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Liggy Webb

The Learning Architect


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Getting your life balance right


Liggy Webb has more great advice for the community on getting that crucial balance between work and family and friends. Here are some tips on getting your 'life balance' right.
When life is busy, or all your energy is focused on a something, it's all too easy to find yourself 'off balance', not paying enough attention to the important areas of your life.
Imagine life as a game in which you are juggling five balls in the air. You name them: work, family, health, friends and soul - and you are keeping all of these in the air. You will soon learn that work is a rubber ball. If you drop it, it will bounce back. The other four balls: family, health, friends and soul are made of glass. If you drop one of these, they will be irrevocably damaged or even shattered and they will never be the same again.
Too often in the fast-paced lives that we lead we neglect the things that are the most important. Work takes over and your health suffers, relationships start to disintegrate because we don't have the energy to nurture them. Sadly, some children grow up having a more in-depth relationship with the television or internet than they do with their parents.
'Work-Life Balance' is a phrase that has been bandied about since the 70s. Personally, I think the term 'Work-Home Balance' is a better description - or just 'Life Balance'. 'Work-Life Balance' tends to infer that we go to work and we have a life. The reality is that many of us spend more time at work than we do at home and more time with our work colleagues than we do with our friends and family, so it is a huge part of our lives.
"Work is fast becoming the way in which we define ourselves. Work is no longer just about economics; it's about identity."
Work is fast becoming the way in which we define ourselves. It is now answering some of the traditional questions like 'who am I?' and 'how do I find meaning and purpose in my life?' Work is no longer just about economics; it's about identity. About fifty years ago, people had many sources of identity: religion, class, nationality, political affiliation, family roots, geographical and cultural origins and more. Today, many of these, if not all, have been superseded by work.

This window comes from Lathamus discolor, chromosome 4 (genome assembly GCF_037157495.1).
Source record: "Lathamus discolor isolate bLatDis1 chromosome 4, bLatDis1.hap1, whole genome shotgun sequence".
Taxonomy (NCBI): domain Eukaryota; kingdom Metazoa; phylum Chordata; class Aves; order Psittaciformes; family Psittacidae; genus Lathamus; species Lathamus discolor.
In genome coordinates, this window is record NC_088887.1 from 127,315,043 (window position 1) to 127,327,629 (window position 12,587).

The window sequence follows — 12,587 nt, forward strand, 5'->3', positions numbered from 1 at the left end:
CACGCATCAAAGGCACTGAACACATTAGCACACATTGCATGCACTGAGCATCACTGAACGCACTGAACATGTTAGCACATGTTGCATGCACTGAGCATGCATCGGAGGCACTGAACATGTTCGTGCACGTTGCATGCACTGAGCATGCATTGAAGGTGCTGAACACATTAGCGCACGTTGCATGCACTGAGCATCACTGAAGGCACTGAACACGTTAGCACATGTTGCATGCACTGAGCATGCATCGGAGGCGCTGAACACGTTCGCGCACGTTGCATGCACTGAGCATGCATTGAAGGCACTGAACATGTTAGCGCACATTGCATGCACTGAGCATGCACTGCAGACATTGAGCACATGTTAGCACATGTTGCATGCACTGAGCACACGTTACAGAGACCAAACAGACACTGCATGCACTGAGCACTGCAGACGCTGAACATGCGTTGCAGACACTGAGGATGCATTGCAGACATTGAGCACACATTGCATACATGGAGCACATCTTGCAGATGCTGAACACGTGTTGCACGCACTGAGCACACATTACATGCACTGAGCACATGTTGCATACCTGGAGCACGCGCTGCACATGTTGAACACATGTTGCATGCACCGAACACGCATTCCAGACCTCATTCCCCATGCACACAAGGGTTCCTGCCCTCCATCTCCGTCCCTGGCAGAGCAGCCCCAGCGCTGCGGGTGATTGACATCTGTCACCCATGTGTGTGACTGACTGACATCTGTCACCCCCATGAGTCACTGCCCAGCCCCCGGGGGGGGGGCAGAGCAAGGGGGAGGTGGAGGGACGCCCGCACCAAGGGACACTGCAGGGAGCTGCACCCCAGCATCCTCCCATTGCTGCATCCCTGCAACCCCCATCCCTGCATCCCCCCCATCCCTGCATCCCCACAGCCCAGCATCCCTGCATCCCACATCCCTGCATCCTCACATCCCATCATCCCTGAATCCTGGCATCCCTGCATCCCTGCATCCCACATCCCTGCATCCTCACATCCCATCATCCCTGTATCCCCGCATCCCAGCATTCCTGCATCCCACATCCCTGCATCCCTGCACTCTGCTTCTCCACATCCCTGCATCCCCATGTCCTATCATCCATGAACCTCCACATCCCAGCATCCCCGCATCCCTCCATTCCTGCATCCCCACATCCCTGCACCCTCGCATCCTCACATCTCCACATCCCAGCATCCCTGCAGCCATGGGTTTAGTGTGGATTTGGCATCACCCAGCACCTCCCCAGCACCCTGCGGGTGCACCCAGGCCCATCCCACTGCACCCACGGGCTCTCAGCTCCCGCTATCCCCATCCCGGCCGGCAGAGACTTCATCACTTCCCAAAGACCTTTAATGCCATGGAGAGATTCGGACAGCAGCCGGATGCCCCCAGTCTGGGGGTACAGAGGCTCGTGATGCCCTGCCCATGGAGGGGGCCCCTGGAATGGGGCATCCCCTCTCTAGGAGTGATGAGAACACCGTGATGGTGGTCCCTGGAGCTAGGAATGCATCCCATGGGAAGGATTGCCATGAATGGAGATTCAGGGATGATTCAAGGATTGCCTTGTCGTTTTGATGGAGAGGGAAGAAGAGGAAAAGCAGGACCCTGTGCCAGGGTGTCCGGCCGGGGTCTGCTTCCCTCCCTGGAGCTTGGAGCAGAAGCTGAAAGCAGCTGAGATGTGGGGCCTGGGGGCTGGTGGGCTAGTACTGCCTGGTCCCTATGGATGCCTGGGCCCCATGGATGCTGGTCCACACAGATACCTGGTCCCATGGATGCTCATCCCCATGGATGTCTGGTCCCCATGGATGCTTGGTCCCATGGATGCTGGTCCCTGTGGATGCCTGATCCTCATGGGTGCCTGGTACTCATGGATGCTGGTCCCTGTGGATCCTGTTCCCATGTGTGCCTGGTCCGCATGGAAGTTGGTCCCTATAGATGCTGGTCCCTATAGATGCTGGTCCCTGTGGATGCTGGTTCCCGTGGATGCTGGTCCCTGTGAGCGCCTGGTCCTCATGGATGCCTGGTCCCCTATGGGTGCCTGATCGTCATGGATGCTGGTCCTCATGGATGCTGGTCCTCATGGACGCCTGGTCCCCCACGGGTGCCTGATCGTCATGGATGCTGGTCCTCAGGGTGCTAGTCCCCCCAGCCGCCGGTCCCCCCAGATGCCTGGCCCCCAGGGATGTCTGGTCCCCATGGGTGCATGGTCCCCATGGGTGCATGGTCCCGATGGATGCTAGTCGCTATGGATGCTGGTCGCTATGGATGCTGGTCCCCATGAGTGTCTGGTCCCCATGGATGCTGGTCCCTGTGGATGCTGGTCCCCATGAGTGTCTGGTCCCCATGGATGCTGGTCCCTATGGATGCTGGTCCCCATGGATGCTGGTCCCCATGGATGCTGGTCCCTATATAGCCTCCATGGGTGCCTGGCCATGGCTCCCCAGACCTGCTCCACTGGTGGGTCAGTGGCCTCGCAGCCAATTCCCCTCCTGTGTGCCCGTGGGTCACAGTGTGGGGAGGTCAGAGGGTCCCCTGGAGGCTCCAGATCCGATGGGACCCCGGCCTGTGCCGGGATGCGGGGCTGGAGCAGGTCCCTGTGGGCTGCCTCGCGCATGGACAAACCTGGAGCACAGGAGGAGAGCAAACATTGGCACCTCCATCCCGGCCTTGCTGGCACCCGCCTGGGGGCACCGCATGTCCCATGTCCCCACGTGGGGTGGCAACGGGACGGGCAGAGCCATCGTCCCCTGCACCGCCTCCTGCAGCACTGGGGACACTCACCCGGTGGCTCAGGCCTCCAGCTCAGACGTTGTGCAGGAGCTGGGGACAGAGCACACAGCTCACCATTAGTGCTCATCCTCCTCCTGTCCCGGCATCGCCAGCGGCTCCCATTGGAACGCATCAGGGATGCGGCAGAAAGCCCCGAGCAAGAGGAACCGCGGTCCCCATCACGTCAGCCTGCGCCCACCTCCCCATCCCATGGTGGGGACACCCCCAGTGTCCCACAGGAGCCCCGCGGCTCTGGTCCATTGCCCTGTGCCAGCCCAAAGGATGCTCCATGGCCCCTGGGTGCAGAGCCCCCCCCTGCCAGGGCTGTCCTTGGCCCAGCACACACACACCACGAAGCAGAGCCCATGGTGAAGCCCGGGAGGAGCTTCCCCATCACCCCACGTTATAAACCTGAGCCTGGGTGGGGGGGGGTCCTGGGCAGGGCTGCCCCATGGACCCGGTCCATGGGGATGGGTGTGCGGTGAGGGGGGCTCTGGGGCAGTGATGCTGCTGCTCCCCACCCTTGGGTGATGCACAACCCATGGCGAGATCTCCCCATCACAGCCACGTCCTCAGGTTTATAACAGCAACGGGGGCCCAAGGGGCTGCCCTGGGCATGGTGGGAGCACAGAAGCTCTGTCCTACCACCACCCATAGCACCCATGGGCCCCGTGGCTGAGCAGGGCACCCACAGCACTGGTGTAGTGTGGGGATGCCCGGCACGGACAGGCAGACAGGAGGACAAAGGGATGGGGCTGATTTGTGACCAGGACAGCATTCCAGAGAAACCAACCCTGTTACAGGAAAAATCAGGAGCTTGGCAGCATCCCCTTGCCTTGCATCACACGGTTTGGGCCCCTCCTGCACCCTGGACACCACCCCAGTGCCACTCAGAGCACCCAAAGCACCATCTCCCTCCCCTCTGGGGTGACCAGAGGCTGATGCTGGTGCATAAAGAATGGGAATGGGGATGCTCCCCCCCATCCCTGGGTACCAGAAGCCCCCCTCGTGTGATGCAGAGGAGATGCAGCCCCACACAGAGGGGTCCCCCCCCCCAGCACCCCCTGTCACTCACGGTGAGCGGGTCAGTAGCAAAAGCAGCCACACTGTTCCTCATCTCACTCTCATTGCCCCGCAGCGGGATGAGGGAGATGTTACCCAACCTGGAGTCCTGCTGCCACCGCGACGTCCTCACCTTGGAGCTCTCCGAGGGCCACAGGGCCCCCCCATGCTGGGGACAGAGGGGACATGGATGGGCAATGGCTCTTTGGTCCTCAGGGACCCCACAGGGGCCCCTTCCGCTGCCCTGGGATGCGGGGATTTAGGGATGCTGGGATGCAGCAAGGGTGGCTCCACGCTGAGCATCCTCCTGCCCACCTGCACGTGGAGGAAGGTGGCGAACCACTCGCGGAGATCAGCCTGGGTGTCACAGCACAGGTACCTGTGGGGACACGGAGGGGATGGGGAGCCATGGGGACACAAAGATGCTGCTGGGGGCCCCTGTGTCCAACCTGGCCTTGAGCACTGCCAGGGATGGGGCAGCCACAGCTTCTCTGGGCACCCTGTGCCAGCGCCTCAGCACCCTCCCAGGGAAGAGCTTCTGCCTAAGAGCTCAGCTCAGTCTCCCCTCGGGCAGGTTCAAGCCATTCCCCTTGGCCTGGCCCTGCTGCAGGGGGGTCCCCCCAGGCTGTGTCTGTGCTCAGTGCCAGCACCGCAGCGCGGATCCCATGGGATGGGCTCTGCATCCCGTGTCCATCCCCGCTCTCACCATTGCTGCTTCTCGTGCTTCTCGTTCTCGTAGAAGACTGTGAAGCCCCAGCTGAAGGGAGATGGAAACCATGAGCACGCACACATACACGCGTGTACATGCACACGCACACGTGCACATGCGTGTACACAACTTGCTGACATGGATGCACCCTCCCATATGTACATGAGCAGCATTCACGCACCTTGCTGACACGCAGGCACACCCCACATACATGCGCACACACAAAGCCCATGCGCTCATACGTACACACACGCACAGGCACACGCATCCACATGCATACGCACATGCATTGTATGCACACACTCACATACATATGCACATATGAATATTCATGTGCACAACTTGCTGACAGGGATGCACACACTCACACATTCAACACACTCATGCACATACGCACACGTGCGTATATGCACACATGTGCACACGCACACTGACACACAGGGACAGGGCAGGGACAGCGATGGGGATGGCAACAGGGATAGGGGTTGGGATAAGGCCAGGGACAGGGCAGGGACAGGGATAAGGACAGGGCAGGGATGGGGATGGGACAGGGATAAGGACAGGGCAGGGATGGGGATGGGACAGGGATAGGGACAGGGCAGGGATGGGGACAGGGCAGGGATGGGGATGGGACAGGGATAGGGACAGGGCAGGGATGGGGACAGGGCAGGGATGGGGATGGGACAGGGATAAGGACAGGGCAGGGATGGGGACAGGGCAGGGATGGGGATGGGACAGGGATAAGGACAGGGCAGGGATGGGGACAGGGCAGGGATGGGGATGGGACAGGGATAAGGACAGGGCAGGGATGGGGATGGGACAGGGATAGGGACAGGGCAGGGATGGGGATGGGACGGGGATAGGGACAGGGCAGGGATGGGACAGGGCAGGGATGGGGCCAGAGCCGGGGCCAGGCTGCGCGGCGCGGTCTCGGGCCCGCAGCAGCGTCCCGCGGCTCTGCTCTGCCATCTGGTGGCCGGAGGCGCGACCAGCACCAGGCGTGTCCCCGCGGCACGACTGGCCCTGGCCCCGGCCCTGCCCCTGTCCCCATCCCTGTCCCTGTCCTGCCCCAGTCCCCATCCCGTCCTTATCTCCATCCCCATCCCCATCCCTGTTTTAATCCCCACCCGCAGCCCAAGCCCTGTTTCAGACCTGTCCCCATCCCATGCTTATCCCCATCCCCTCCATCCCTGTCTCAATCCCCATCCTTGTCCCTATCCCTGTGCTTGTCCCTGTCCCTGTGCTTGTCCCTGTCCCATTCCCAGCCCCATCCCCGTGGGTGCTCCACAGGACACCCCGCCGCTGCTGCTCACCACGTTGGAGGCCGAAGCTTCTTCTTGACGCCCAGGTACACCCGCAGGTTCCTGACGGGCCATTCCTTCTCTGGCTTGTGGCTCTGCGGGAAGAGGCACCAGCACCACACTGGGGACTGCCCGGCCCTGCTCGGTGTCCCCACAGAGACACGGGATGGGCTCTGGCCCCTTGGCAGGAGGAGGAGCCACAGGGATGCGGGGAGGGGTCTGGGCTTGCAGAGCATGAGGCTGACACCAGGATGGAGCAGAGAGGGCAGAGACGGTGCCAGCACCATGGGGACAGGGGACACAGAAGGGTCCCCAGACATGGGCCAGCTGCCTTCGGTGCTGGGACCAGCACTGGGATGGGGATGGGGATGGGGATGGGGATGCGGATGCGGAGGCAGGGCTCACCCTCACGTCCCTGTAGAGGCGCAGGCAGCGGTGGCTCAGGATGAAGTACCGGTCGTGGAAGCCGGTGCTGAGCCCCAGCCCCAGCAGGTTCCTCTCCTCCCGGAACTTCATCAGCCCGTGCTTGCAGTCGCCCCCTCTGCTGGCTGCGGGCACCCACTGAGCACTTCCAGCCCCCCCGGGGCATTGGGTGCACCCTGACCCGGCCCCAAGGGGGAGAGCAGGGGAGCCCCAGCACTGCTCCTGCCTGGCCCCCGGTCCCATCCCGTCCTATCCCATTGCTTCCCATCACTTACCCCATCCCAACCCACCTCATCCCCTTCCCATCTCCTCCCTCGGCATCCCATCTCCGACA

The idea of work/home balance is further complicated by the fact that today's workforce is more culturally diverse and also made up of different generations, each with its own set of priorities. Additionally, businesses are in various stages of their own lifecycles. Instead of looking for a generic, standardised concept of work/home balance, we need to understand that it is our own responsibility to make sure that we implement personal strategies that help us to get a better perspective on how we balance our time and energy between the two.
One important thing is the distinction between work and home – and to be aware of the negativities that we can potentially carry between the two. If we are not careful, it can become a bad habit that, at the end of each busy day, we offload to our partners all our moans and whinges about our work day, thus infecting our home lives with the stress of work. A good habit to get into is spend time at the end of each day sharing your achievements and successes and focusing on the positive outcomes of the day.
Work and home life are equally important, and the key to happiness is about finding the right balance so you can get the best and the most out of both of them.

Life balance: Top Tips

  • Find your own balance and what it means to you
  • Work out your priorities and prioritise effectively
  • Learn how to time manage more successfully
  • Greet the day early and with a positive attitude
  • Factor in thinking time to review and evaluate
  • Draw a line between home and work
  • Set yourself limits and create realistic parameters
  • Make time to spend with your family and friends
  • Develop new interests and hobbies
  • Feed your soul as well as your bank account

Liggy Webb is widely respected as a leading expert in the field of modern life skills and workplace wellness. She is the founding director of The Learning Architect a consortium of niche industry experts. For more info visit and

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Liggy Webb


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